The Great Wall
This is structure made of earth and stones built and rebuilt between the 6th and 16th century in an effort to protect the Chinese Empire from invasion by the nomadic tribes from the northern steppe. It is estimated to be approximately 8852 kilometers, the wall comprises of passes, watchtowers, walls, fortresses and castles.
The Yangtze Cruise
It is the longest river in China and the 3rd longest globally, cruising along the river is usually a perfect adventure for tourists who enjoy the unfolding scenery from the deck of a boat. There are several historic sites along the river closely linked with legends and myths that form part of China's rich history. Travelers have an opportunity to see the huge Three Gorges Dam which is the largest hydroelectric power station in the world.
This is a World Heritage site since 1987 which impacts a feeling of grandeur, pomp and wealth passed down the ages. It was closed to the world for about 500 years but is now open to the public making it a popular historical site in the world.
Tourists travelling to China should consider the following issues:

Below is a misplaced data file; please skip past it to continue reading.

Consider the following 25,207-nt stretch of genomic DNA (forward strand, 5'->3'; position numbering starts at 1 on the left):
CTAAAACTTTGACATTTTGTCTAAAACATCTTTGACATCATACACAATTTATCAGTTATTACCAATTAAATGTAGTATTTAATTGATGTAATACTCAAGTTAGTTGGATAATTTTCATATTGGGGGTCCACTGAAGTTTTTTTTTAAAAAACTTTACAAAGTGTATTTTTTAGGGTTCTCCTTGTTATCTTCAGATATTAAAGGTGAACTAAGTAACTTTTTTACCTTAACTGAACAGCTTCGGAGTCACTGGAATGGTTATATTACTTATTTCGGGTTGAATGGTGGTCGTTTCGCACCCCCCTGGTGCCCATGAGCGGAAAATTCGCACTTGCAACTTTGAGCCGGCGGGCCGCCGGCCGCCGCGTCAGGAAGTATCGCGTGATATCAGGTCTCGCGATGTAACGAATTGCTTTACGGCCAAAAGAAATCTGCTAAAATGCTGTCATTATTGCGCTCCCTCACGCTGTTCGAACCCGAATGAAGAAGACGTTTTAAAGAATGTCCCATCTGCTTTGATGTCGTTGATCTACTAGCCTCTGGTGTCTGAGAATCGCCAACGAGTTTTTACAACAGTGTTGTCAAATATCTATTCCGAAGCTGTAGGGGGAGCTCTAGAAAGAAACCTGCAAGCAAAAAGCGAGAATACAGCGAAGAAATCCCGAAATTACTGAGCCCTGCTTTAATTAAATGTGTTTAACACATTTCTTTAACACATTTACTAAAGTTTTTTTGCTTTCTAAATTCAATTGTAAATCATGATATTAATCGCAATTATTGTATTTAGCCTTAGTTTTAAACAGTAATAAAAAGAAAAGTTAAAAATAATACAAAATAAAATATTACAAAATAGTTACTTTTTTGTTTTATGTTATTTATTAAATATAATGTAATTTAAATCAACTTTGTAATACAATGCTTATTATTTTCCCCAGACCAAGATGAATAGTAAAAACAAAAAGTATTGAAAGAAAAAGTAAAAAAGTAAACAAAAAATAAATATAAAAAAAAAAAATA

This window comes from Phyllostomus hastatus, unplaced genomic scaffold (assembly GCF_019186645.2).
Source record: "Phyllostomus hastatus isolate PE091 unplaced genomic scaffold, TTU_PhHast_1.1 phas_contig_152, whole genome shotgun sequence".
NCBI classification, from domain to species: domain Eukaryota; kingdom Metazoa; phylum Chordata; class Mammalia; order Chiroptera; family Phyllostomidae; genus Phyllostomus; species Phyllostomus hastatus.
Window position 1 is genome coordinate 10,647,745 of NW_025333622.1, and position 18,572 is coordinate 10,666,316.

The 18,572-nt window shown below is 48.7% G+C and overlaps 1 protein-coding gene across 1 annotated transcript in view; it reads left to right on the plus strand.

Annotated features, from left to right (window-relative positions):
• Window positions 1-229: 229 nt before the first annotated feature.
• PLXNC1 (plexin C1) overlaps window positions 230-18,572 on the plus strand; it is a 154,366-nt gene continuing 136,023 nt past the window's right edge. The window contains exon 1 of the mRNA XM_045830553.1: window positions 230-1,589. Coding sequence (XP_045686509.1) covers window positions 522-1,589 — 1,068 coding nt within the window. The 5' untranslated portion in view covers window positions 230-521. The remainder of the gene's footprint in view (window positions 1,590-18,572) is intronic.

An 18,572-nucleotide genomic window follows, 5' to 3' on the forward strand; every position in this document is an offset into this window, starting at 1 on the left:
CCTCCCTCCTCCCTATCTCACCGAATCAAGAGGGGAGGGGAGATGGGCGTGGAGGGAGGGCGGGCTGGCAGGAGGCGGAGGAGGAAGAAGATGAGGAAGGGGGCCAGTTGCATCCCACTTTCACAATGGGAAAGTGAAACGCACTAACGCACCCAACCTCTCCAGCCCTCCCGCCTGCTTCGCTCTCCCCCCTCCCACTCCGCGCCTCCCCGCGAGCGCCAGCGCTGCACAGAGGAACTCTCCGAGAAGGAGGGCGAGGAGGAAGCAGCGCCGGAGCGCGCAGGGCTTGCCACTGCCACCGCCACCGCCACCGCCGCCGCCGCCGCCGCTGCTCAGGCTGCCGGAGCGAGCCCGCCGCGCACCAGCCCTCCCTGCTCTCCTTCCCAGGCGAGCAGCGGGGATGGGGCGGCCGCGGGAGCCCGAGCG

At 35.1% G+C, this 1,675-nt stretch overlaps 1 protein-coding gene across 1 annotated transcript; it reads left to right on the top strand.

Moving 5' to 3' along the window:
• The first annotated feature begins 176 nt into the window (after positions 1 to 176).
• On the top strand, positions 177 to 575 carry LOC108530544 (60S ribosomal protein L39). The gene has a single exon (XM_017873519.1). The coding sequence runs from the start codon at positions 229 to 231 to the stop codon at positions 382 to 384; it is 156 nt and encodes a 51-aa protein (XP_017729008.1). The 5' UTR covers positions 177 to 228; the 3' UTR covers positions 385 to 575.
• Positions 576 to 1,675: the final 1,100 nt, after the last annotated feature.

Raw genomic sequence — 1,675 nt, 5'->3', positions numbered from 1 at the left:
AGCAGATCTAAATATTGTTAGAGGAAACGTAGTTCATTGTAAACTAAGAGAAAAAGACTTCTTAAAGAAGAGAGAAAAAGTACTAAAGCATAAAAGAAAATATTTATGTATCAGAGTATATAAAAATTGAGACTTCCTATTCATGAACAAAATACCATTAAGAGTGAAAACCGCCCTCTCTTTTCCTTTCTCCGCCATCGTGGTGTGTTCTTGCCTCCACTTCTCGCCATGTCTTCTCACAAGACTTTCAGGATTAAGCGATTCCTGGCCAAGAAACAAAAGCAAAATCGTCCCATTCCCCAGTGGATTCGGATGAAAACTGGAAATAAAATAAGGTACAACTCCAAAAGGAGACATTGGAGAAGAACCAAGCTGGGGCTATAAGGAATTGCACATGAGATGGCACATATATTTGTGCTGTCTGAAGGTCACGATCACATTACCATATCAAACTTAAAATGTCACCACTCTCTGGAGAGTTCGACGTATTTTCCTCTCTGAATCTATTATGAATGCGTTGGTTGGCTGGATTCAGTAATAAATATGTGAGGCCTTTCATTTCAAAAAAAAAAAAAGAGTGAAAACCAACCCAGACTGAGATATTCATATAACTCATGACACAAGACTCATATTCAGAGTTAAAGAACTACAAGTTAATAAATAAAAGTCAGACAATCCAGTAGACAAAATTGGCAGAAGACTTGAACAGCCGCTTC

Bargaining is considered important to the Chinese just like seduction is to the French. Bargaining helps to create a relationship with the seller and should not be viewed as price war. It is important for the buyer to establish a friendly rapport first and avoid arguing, pointing or shouting. Being friendly and smiling is considered as more desirable and helps to cement the relationship.
Street crime is not common in China unlike in most western countries but there are always the possibilities of encountering muggers and pickpockets who are likely to work in crowded places. Travelers are advised to keep their pocketbooks, camera and wallets close to their bodies. Female Caucasian traveler should take extra precautions due to the stereotype created by Hollywood that depicts western women as loose. If you are being harassed simply shout Bu which is pronounced as Boo . This term means No and will attract help apart from scaring off the unwanted suitors.
You are likely to be a recipient of enthusiastic calls of hello from the locals who are usually eager to practice their English on a real foreigner. The best approach is to respond with a friendly ni hao which means hello. This is likely to get you many compliments and win you friends instantly. Although shaking hands is now common among urban Chinese men avoid the American power handshake. This is because most locals are still not sure about the pressure, timing and length of the handshake. Traditional Chinese greeting appropriate for men and women involves a slight bow or a sharp nod. Observing these simple rules will help you to get along and enjoy your stay in China